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13 - Juvenile Smokescreens

Softening the Harm of Zoos, Aquaria, and Prisons through (Human) Children

from Part III - Implications of Carceral Spaces for Animals and for Humans

Published online by Cambridge University Press:  09 April 2022

Lori Gruen
Wesleyan University, Connecticut
Justin Marceau
University of Denver Sturm College of Law


This chapter explores how human children soften the abusive edge of carceral spaces. Prisons, immigration detention centres, and zoos and aquaria are institutions that attract sustained public scrutiny from prisoner rights, migrant rights, anti-racist, and animal rights movements. Among other things, critics contest the messaging that these institutions and their proponents use to assure the public of the need for confinement and the ethical acceptability of the conditions captive animals and humans experience. These discourses, depending on the specific institution, highlight the larger public “law and order” interests of safety and border control, but also “progressive” interests of rehabilitation, conservation, and education. In highlighting these latter “progressive” interests, carceral institutions seek to humanize themselves and their work to bolster their social credibility. This “humane-washing” occurs through long-standing rationales about rehabilitation for offenders in the prison context, and more recent rationales about the conservation of nature and conservation education in the zoo and aquarium context. It also, I will argue, occurs through a specific type of marshaling of the human child. I apply a multispecies lens to consider how the real and imagined human child in the zoo and aquaria context, and narratives about what is in the best interests of human children in the immigration and prison context, figure into characterizing such carceral institutions as legally and socially legitimate spaces.

Carceral Logics
Human Incarceration and Animal Captivity
, pp. 238 - 260
Publisher: Cambridge University Press
Print publication year: 2022

13.1 Introduction

This chapter explores how human children soften the abusive edge of carceral spaces. Prisons, immigration detention centres, and zoos and aquaria are institutions that attract sustained public scrutiny from prisoner rights, migrant rights, anti-racist, and animal rights movements. Critics and scholars note the entwined nature of race, gender, and species logics that shape and unite these spaces and object to the short- and long-term incarceration these institutions make possible as well as the conditions residents confined within experience.Footnote 1 Prisoner rights, migrant rights, and animal rights critics also contest the messaging that these institutions and their proponents use to assure the public of the need for confinement and the ethical acceptability of the conditions captive animals and humans experience.Footnote 2 These discourses, depending on the specific institution, highlight the larger public “law and order” interests of safety and border control, but also “progressive” interests of rehabilitation, conservation, and education.Footnote 3

In highlighting these latter “progressive” interests, carceral institutions seek to humanize themselves and their work to bolster their social credibility. This “humane-washing” occurs through long-standing rationales about rehabilitation for offenders in the prison context, and more recent rationales about the conservation of nature and conservation education in the zoo and aquarium context. It also, I will argue, occurs through a specific type of marshaling of the human child. I seek to add to the literature on “humane-washing”Footnote 4 as well as contestations and uses of “childhood” and “family” narrativesFootnote 5 in general in this analysis. I apply a multispecies lens to consider how the real and imagined human child in the zoo and aquaria context, and narratives about what is in the best interests of human children in the immigration and prison context, figure into characterizing such carceral institutions as legally and socially legitimate spaces.Footnote 6 The argument acknowledges that these carceral spaces can yield positive benefits for some, such as rehabilitation or rescue of a specific individual or even conservation of a specific species. However, it accepts the existing critical scholarly literature against such spaces overall to focus on the question of how carceral spaces mask their problematic and oppressive nature by integrating the presence of human children.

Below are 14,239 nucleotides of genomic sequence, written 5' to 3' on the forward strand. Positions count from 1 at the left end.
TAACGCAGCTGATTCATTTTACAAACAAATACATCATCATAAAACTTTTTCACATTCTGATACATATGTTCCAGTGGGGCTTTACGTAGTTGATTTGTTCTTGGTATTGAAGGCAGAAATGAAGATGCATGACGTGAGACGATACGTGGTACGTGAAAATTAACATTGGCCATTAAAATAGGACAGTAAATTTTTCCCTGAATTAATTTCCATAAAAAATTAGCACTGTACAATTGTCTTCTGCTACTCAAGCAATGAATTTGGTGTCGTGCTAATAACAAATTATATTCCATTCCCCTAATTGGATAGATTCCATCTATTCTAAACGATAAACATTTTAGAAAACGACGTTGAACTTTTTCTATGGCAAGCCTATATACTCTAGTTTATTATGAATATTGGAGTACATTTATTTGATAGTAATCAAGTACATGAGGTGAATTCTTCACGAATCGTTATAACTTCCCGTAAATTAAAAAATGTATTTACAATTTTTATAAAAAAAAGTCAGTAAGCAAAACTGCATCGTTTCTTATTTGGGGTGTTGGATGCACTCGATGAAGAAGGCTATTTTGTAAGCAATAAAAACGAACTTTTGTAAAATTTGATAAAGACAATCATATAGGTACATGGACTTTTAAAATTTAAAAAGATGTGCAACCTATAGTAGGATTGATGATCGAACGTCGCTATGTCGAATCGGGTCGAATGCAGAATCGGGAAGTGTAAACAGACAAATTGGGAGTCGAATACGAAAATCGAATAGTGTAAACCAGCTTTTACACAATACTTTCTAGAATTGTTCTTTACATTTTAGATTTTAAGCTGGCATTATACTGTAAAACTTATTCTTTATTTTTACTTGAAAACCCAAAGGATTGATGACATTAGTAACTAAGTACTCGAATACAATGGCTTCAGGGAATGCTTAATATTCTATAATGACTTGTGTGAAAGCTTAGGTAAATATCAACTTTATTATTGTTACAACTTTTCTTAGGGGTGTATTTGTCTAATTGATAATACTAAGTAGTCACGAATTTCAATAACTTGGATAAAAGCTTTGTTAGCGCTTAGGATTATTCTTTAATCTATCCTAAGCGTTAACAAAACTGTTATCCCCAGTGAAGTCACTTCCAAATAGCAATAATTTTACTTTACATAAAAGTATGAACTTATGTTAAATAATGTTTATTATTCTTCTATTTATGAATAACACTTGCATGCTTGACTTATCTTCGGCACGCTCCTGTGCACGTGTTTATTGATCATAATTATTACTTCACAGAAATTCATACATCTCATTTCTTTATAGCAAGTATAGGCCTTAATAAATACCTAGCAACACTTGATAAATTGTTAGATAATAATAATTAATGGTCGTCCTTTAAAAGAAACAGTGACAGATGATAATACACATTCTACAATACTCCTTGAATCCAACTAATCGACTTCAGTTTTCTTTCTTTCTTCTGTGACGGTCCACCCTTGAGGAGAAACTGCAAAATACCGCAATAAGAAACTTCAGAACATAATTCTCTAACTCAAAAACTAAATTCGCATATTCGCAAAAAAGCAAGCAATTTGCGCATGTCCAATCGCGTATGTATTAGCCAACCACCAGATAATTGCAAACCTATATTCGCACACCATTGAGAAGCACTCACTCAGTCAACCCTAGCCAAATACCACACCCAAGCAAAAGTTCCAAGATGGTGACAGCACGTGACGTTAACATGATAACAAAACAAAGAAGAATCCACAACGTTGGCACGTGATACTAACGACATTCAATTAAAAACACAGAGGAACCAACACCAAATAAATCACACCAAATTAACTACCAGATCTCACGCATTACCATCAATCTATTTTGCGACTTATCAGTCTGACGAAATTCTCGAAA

13.2 The Use of “Children” to Humanize Carceral Spaces

To be sure, prisons, detention centres, and zoos and aquaria are not primarily or simply spaces for children. But this makes the question of when and where children do acquire importance in these “paradigm institutions of domination”Footnote 7 all the more pressing. This part of the analysis takes up this question.

13.2.1 How Children’s Need for Conservation Education Legitimates Zoos and Aquaria

If there is one carceral place where children are encouraged to attend for educational and recreational purposes, it is the zoo and aquarium. A zoo is a place of childhoodFootnote 8 and family.Footnote 9 As one travel writer put it: “Spending a night at the zoo is a perennial childhood fantasy: many a popular children’s book features a lock-in with exotic animals as its plot.”Footnote 10 As one example of this fantasy turning into reality, consider the Edmonton Valley Zoo, where Lucy, an Asian elephant languishes on her own with chronic health conditions, and has been the subject of two high-profile lawsuits by animal rights advocates to move her to a sanctuary.Footnote 11 Annually, the Edmonton Valley Zoo hosts such a “magical evening” for children with disabilities that they call “Dreamnight.”Footnote 12 Edmonton Valley Zoo is not alone in this child-centered initiative. Its website indicates that “Dreamnight now spans over 300 zoos internationally, with more zoos joining each year.”Footnote 13 In Canada and the United States, industry statistics also confirm the tight correlation between zoos and children, with well over half of visitors comprising children under eleven years of age.Footnote 14